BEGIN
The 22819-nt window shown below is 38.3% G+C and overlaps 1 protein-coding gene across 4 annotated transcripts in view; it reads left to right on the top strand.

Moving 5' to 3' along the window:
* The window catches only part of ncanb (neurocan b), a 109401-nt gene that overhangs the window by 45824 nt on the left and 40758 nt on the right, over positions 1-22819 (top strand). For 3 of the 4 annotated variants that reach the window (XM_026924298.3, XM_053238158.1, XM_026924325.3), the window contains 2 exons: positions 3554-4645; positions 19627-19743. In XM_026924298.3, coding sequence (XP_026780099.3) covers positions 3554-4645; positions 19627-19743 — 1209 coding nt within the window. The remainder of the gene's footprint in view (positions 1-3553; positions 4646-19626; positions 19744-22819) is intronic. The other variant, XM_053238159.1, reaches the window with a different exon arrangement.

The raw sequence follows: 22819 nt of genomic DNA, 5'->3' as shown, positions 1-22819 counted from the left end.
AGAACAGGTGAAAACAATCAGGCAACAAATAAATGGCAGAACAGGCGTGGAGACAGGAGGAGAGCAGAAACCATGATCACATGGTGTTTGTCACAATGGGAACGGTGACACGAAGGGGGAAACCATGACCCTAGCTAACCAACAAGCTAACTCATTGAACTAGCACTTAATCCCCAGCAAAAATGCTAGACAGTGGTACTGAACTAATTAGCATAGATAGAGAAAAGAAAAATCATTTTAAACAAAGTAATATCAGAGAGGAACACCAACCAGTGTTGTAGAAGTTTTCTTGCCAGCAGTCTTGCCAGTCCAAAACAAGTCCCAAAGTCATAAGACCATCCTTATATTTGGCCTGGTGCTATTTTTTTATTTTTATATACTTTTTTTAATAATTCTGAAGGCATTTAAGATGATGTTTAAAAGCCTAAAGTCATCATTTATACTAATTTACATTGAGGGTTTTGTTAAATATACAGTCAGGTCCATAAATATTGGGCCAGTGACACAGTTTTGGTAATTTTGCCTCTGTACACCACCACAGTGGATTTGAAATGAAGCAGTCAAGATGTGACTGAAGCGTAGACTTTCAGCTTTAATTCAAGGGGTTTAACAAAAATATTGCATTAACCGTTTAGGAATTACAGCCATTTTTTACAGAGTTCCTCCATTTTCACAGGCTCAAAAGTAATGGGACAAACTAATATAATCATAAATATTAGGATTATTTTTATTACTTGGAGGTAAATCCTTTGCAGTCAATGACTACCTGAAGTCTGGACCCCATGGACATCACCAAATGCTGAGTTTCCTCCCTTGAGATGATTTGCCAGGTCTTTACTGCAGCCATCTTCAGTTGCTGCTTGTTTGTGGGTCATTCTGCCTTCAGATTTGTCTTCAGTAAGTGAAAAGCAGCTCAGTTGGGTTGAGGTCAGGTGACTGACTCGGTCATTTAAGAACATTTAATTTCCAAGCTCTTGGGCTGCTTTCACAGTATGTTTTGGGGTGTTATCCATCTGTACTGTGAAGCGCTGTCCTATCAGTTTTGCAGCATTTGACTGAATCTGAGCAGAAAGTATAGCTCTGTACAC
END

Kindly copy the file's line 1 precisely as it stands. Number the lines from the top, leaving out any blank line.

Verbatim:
The 22819-nt window shown below is 38.3% G+C and overlaps 1 protein-coding gene across 4 annotated transcripts in view; it reads left to right on the top strand.